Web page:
December 2007 Issue Three


There was such a positive response to the last issue that within a week I had enough ideas for another. In addition to Maya and Guatemala topics, I am interested in things we can do to help prevent global warming. Marty Bischoff Garfinkle sent us one small way to help and I have included it below.

If you have comments or suggestions for future articles send them to:

Joseph Johnston

In This Issue:

  Endangered Threads documentaries
San Juan Artists exhibit at Rutgers
Arte Maya Calendar
Paula Nicho Cumes—Kaqchikel woman artist
Samuel Cumes Pop, a different Maya artist
Catalogue Choice 

Endangered Threads Documentaries

Kathleen Vitale has been the major force behind Endangered Threads Documentaries. They have just come out with their second documentary about the Maya weavers of Guatemala A Century of Color: Maya Weaving & Textiles. This and their first documentary, Maya Weavers of Guatemala, are available on DVD for $20 and $15 respectively at their website.

San Juan Artists exhibit at Rutgers University

Richard Morgan, who lives in Panajachel, has been promoting the work of the Tz'tutuhil Maya artists for many years now. In September, he mounted an exhibition of the paintings of the artists of San Juan la Laguna at Rutgers University. Artist Felipe Ujpan accompanied Richard Morgan for the exhibition. I am late getting this notice out, but from now on I will try to inform you of all US exhibitions of Maya artists from Guatemala. If you hear of any, please let me know so I can pass it on.

Arte Maya 2008 Calendar

The 2008 Arte Maya calendar in both English and Spanish is still available. It includes photographs and biographies of the twelve Maya artists whose paintings appear in the calendar. The Maya Glyphs are included for each day of the year along with a brief description of how the Maya calendar works. The calendar includes four women artists—two Tz'utuhil and two Kaqchikel women.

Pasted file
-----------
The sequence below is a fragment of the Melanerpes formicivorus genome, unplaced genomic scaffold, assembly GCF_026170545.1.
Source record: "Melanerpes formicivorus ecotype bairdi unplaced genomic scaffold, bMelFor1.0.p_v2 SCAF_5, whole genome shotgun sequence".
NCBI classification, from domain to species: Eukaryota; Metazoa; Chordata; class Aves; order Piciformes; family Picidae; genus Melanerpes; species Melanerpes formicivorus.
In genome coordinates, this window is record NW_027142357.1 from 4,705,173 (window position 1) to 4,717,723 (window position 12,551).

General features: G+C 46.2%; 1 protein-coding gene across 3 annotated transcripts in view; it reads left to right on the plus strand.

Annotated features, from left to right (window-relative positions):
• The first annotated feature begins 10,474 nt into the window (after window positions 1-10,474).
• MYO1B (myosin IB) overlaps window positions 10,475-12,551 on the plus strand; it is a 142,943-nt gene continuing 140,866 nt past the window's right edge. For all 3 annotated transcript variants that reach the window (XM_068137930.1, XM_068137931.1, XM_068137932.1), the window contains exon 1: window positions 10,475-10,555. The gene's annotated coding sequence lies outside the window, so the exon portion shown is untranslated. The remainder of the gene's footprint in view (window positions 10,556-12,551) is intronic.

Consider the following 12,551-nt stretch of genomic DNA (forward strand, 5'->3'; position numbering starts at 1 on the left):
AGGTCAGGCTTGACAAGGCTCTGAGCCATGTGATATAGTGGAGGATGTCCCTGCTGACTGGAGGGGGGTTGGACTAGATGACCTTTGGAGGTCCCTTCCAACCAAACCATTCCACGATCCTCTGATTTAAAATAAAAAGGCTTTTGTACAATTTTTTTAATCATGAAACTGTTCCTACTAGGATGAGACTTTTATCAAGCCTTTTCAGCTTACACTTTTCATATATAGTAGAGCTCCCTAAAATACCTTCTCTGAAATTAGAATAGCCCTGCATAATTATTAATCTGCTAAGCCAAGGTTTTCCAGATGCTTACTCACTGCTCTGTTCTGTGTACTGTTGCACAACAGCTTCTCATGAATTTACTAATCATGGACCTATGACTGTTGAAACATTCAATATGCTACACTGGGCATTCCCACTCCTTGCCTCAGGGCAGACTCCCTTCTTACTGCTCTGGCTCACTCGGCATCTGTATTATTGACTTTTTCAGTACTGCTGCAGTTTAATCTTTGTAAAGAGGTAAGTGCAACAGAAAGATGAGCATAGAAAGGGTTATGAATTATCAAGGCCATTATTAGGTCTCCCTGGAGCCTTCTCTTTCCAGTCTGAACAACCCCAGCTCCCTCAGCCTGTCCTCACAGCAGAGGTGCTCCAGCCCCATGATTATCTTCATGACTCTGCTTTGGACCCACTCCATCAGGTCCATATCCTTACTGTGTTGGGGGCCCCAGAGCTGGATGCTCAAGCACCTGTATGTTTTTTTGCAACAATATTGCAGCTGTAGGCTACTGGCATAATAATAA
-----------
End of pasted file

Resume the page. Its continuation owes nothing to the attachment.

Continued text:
Most calendars are designed, printed and distributed by calendar companies. Designing and printing the calendar are the interesting part for me, however, the distribution is difficult. I don’t have the connections that publishers do for distribution. I do well in the San Francisco Bay Area, but not in other areas such as Arizona, New Mexico, Texas and Florida. I am sure this calendar would sell well in some of those areas If you know of any groups or stores with a Guatemala or Maya connection, I would appreciate contact information.

Paula Nicho Cumes—Kaqchikel woman artist.

Paintings by Paula Nicho Cumes have been in the Arte Maya calendar now for the last three years. Paula is the most talented and famous of the Maya women artists. This week I have posted several of her paintings on the Arte Maya website for sale. Paula was worried about her themes being copied, so up until now she had been reluctant to have her work on the internet. All of her themes deal with being Maya, being a woman, or both. Her painting Mas Allá del Universo (Beyond the Universe), a detail of which is shown at the right, is the December painting for the 2008 calendar.

Samuel Cumes Pop—a different Maya vision

I knew Samuel Cumes Pop for many years before he began to paint. For many Guatemalans, the time of violence during the early 1980s was extremely disturbing. Samuel began to paint to help overcome these experiences. Unlike many of the Maya artists, Samuel has an awareness of the art world outside of Guatemala. The surrealist style of his paintings are not like any other Tz’utuhil artist. when he began he used paint but has now switched to pastels. This a medium seems more suited to his way of drawing. His paintings touch on all topics—war, violence, poverty, sex, and ecology. You can see some of Samuel Cumes Pop’s paintings on his page in the Archives section of the Arte Maya website.

Catalogue Choice

Marty Bischoff Garfinkle sent this suggestion that will save thousands of trees. Catalogue Choice, a free and easy service on the Internet, will remove you from the mailing lists of unwanted catalogues. I get my shipping supplies from Uline, but they send me a huge catalogue ten times a year. I only need one catalogue every couple of years. They also have an on-line site where I can see everything in their catalogue. It took me five minutes to sign up with Catalogue Choice and one minute to remove my name from Uline’s list.

Marty Bischoff lived for many years in San Pedro. She was always working on projects to help improve things for the local residents. A number of years ago she moved back to Houston Texas, her home previous to moving to Guatemala. Pedrano women still sell Marty’s delicious banana bread to tourists on the streets and paths of San Pedro. Marty was the first person to start humanely dealing with the dog overpopulation in San Pedro. She brought a US veterinarian to San Pedro to neuter dogs for free. Her work has been taken over by Barbara who inexpensively offers pet medicines and neutering to the community.


These links are both from the current and previous issues.

Arte Maya Links:

Endangered Threads Documentaries

Casa Rosario Spanish School

Stoves for women in San Pablo la Laguna: Friends of Australia and New Zealand

Catalogue Choice